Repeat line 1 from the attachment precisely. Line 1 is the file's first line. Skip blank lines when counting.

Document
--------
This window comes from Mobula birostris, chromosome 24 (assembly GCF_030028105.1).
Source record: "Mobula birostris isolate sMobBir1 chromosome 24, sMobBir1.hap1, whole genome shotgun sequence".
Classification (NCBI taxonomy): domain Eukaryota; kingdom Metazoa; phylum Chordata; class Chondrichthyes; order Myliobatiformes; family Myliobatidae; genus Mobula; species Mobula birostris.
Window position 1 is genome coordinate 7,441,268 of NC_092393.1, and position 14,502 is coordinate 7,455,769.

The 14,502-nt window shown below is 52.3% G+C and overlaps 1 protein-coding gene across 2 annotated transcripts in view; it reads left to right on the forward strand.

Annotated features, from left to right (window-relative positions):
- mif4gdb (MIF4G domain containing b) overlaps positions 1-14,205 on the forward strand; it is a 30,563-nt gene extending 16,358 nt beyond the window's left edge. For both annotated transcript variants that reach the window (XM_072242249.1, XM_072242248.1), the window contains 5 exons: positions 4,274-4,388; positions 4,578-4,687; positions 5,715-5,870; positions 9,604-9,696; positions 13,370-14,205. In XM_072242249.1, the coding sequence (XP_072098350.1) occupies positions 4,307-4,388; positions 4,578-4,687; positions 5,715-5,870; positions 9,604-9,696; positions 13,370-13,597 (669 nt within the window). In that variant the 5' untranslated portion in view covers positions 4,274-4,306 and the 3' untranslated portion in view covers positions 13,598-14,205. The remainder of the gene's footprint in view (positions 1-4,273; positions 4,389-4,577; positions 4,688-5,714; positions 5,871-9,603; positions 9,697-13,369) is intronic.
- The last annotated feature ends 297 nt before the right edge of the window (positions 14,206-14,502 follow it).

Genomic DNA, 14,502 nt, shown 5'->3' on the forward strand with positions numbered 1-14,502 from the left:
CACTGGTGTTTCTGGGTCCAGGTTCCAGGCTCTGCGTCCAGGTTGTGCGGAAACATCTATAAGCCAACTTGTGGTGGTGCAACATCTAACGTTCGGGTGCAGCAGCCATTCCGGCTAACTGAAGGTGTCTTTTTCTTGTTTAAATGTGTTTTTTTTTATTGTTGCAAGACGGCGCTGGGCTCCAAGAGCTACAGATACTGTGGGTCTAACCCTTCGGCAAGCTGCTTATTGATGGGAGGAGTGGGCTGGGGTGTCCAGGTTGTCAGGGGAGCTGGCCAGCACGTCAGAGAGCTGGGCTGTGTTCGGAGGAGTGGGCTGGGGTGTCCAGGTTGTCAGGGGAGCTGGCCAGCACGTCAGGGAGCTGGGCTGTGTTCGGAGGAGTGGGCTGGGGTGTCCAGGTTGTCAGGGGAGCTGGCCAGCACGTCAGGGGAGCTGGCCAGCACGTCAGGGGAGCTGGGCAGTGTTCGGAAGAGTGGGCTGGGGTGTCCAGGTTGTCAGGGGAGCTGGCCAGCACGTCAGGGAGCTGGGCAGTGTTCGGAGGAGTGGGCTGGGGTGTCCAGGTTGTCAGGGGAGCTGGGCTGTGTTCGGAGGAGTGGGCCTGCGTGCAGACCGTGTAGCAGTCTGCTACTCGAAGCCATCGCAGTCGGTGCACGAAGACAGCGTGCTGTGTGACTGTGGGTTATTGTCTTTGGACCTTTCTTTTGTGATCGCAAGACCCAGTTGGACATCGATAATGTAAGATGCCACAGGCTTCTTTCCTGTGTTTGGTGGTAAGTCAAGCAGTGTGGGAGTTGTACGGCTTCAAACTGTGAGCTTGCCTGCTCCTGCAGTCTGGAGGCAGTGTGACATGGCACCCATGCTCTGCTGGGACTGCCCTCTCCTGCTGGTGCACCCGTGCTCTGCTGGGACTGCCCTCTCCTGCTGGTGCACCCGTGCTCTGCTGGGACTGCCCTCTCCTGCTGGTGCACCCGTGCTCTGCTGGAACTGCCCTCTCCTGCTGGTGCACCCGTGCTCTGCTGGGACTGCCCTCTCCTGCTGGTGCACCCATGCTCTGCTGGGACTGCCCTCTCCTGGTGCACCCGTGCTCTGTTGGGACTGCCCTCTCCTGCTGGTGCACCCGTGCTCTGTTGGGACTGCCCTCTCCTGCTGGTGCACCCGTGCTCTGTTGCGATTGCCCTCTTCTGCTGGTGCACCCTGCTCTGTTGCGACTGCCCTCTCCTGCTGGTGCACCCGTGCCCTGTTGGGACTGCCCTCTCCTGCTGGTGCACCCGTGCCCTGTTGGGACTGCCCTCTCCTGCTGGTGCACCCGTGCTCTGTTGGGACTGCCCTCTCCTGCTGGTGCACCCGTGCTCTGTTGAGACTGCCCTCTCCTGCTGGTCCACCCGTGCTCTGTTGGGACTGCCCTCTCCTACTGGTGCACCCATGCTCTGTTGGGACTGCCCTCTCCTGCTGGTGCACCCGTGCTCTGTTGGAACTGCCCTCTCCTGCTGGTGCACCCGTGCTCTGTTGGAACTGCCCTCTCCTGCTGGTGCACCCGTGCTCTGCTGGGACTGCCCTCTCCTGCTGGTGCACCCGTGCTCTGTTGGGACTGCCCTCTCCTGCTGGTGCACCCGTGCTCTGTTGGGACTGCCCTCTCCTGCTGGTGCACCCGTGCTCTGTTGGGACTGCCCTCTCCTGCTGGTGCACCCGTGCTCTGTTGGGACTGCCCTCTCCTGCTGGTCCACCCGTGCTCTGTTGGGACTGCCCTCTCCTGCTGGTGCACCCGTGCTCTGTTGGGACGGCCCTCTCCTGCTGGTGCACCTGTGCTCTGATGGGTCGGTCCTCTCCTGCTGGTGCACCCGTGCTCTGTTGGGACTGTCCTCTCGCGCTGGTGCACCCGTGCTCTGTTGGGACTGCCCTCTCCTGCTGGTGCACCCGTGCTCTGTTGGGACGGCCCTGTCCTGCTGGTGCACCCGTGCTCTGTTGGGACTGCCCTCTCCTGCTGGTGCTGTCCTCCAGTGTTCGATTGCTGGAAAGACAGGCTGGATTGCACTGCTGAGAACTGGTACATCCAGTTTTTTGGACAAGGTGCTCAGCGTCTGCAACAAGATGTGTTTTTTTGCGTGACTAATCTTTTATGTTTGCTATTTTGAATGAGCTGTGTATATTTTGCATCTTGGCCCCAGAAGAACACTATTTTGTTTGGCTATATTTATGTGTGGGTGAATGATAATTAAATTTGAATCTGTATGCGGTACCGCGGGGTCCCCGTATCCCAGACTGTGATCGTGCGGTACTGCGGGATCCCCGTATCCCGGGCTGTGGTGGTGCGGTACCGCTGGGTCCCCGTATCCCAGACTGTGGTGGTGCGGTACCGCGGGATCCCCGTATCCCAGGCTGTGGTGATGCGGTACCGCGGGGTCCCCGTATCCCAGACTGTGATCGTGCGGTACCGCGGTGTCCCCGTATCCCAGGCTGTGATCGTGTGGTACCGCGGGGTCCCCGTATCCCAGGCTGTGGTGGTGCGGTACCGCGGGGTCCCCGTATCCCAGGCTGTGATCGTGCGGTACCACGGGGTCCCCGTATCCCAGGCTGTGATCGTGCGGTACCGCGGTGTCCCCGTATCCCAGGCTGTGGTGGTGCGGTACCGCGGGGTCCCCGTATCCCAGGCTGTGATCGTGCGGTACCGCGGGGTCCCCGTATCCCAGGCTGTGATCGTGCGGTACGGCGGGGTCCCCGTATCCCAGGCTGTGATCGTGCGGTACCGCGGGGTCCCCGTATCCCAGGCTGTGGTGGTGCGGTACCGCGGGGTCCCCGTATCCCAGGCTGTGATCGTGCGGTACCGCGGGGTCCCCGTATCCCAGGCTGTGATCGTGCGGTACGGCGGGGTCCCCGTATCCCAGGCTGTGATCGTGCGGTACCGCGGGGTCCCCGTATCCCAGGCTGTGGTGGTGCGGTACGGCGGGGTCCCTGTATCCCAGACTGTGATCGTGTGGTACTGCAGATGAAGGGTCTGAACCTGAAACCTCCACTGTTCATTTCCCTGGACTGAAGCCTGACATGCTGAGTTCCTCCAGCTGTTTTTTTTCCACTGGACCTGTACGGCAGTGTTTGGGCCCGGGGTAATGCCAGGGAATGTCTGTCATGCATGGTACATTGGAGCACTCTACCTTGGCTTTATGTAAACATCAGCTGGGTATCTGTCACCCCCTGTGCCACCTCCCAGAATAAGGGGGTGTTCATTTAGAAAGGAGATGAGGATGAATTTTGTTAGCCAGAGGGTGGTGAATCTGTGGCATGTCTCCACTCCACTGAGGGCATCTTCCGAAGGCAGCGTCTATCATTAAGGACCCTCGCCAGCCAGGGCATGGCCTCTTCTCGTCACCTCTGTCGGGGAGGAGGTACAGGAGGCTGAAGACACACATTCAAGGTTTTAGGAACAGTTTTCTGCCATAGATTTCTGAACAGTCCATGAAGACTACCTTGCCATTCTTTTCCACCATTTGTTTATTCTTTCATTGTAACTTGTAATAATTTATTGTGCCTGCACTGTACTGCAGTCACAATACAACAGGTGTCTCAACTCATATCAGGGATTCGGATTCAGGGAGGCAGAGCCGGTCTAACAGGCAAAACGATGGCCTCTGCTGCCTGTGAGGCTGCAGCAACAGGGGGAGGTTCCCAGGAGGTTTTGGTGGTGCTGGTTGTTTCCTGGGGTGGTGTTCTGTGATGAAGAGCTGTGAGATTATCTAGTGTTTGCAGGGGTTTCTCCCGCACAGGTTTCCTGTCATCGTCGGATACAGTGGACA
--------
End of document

This window comes from Mobula birostris, chromosome 24 (assembly GCF_030028105.1).